Real Madrid, the European soccer giant, has completed a transaction in which the American investment group Sixth Street will pay $380 million for 30% ownership in the team’s stadium operations.
The news came as executives grew increasingly optimistic that Real Madrid, a 13-time European champion, would be determined to finalize an agreement to sign Kylian Mbappé, one of the most highly prized players in the world, on a free transfer in a deal that could end up making him the highest-paid athlete in Real’s history.
All you need to know about Real Madrid’s new pact with Sixth Street
Real, which won its 35th Spanish title last month, would have no constraints on how it spent its money under the conditions of the pact. Real’s pursuit of Mbappé would be a coup after trying to convince his parent club, Paris St.-Germain, to pay as much as $200 million for him during the summer window. Real Madrid is the dominant force in Spanish soccer, and it will participate in the Champions League final against Liverpool next week.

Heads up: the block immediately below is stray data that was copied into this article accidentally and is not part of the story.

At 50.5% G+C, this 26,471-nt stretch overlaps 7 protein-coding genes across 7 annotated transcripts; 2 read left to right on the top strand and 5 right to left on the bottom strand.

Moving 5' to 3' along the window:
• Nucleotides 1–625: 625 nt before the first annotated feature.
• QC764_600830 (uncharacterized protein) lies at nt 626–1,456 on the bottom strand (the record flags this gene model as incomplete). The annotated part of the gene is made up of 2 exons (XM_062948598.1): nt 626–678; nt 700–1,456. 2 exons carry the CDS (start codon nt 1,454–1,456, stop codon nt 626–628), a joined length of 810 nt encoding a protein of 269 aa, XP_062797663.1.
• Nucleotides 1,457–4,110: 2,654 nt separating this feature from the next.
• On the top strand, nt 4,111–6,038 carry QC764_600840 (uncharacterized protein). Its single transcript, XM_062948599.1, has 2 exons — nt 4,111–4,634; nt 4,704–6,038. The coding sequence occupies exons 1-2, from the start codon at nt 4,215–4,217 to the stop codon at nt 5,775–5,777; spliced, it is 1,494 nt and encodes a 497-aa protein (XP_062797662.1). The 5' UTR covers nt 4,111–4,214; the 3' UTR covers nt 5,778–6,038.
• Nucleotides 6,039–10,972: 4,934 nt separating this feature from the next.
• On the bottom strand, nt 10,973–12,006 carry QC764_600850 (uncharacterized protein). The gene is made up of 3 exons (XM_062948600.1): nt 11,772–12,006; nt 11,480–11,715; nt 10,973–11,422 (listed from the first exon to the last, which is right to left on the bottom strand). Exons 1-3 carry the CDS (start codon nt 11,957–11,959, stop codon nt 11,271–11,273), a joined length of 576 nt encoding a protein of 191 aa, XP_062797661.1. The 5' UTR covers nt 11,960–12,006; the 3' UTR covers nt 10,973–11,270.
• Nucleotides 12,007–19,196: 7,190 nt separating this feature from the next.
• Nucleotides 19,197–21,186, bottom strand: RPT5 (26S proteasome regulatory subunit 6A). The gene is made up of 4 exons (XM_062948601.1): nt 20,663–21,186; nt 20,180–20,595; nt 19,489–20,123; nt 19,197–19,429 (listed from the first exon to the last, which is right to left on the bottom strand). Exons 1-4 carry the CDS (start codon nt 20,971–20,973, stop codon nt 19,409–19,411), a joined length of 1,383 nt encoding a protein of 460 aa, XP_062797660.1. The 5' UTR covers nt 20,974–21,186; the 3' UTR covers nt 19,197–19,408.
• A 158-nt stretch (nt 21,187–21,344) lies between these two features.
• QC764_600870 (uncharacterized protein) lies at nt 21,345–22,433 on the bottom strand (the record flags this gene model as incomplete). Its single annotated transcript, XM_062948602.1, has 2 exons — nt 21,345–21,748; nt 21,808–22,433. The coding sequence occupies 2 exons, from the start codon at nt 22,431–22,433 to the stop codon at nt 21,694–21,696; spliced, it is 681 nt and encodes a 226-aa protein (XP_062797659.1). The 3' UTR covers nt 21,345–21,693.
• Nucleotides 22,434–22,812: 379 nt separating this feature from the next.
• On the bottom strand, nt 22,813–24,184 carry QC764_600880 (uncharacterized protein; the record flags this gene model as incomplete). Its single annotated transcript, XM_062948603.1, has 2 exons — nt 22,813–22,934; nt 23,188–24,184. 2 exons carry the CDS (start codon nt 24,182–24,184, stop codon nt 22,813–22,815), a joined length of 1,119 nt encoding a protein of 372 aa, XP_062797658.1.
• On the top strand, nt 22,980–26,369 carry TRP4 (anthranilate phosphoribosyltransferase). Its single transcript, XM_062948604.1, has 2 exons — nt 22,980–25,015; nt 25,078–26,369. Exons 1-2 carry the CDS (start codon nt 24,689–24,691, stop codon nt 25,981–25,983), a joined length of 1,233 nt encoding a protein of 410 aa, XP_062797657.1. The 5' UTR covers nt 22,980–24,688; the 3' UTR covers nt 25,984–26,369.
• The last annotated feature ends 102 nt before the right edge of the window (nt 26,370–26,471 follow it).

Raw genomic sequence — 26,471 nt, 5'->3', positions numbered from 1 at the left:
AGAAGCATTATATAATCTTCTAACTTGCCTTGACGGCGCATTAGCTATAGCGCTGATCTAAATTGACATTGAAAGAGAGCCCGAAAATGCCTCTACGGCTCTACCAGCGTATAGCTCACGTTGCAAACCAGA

With the exception of season-ticket sales, the relationship will endure for 20 years and will be managed through a joint venture that will hold all of Real’s in-stadium revenue. The move is the latest in Real’s efforts to diversify streams of revenue from its storied stadium, which is under a $1 billion renovation and will host games on a retractable field afterward.
The pact has some similarities to one struck by Spain’s top division, La Liga, with another investment company, CVC Capital Partners, which Real rejected. CVC agreed to pay more than $2 billion in exchange for about 10% of the league’s broadcast revenue for the next 50 years, a price that Real — as well as the league’s other best teams, Barcelona, and Athletic Bilbao — considered too exorbitant.